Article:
Rodinsky’s Room

Represented by:
Laura Longrigg

Category:
Non-fiction

Publisher:
Granta

Publication date:
Feb-00

Foreign rights controlled by:
MBA

Rodinsky’s world was that of the East European Jewry, cabbalistic speculation, an obsession with language as code and terrible loss. He touched the imagination of artist Rachel Lichtenstein, whose grandparents had left Poland in the thirties. This text weaves together Lichtenstein’s quest for Rodinsky – which took her to Poland, to Israel and around Jewish London – with Iain Sinclair’s meditations on her journey into her own past, and on the Whitechapel he has reinvented.

Reviews

In 1980 a curious discovery was made above a disused synagogue at 19 Princelet Street in the East End of London. A room, summarily abandoned years before, was found with everything more or less in its original state, even down to porridge on the stove and the imprint of a head on a pillow. The room's occupant, David Rodinsky, was a reclusive cabbalistic Jewish scholar who had, one day in the late 60s, simply vanished from his home; what became of him no one knew. The mystery of Rodinsky caused a mild flurry of excitement; writer and East-End chronicler Iain Sinclair wrote an essay for The London Review of Books entitled "The Man Who Became A Room" and subsequently expanded this as a chapter in his book Downriver but it was not until artist Rachel Lichtenstein became involved with the story that the true quest for David Rodinsky began. Lichtenstein's search paralleled her desire to investigate her own Jewish roots; the bond she felt with this elusive man whom no one could describe, of whom not one photograph seemed to exist, was incredible. The resulting book is a unique and fascinating collaboration between Lichtenstein and Sinclair and uses interweaving narratives to recreate the history of Rodinsky, "The Man Who Never Was". Sinclair's speculating, mythology-rich essays on Jewish culture, folklore and history blend skilfully with Lichtenstein's breathless detective story, which becomes as much autobiography as biography as the story gathers pace.--Catherine Taylor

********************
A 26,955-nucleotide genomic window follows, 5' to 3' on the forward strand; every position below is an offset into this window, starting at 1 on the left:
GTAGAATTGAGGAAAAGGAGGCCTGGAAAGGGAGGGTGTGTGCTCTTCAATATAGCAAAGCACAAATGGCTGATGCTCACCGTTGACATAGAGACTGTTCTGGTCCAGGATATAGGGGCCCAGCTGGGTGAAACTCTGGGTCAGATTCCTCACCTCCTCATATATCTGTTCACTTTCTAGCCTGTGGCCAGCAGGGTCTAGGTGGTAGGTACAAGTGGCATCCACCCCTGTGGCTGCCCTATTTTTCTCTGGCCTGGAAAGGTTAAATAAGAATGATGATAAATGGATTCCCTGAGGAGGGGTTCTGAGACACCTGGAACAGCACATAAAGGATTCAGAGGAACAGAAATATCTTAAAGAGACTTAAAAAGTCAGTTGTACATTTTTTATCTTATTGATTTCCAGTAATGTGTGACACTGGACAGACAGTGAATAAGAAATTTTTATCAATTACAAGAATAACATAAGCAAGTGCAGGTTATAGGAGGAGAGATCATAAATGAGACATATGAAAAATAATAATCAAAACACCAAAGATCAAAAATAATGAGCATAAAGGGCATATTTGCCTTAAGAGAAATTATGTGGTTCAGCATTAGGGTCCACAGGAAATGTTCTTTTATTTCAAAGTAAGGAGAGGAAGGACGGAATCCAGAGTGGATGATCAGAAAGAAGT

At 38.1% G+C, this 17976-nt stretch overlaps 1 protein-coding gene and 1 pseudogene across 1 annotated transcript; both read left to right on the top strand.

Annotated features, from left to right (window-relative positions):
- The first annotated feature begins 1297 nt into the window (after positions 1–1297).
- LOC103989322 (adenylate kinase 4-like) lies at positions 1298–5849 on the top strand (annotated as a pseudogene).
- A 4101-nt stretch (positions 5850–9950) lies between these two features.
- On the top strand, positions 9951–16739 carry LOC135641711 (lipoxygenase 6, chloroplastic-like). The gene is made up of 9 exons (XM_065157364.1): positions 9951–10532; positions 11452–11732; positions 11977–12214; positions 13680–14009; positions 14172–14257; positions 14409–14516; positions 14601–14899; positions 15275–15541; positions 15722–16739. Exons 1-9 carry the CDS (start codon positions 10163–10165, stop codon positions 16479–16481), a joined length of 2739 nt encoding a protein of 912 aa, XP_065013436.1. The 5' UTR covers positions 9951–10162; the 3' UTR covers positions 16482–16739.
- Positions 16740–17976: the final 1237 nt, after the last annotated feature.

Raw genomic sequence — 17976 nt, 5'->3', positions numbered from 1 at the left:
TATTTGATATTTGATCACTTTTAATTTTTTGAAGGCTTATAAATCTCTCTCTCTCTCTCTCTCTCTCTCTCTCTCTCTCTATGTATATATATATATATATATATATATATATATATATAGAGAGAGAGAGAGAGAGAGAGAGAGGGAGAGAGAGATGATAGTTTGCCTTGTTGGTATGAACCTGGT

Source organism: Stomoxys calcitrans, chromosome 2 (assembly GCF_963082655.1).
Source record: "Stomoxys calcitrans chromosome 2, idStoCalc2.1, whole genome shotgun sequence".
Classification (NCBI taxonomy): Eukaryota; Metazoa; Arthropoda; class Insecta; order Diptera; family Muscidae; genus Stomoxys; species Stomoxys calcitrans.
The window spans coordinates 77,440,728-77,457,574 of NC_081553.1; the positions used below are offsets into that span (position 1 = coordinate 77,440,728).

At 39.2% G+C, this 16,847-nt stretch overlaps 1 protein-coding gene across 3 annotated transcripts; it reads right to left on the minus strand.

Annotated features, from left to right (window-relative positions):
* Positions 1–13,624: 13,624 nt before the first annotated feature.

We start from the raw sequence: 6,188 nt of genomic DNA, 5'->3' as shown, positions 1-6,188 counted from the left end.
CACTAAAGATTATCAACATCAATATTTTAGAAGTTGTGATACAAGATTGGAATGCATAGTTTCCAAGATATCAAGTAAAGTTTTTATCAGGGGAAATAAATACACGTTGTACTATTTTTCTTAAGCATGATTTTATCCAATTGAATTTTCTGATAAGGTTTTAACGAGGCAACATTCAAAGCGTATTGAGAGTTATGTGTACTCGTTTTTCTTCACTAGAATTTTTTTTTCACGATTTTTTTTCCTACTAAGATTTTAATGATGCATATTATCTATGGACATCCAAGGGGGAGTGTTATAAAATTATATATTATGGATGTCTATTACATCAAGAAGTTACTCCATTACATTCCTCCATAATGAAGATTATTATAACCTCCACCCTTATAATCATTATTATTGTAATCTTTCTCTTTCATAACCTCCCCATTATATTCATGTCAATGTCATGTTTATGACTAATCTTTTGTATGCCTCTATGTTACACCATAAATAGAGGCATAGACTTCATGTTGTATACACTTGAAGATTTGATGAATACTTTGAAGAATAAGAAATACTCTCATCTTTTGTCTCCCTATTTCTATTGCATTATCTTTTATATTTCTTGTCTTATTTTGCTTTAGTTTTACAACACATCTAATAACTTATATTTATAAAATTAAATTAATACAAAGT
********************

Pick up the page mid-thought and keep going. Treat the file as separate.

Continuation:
Other publications by Rachel Lichtenstein

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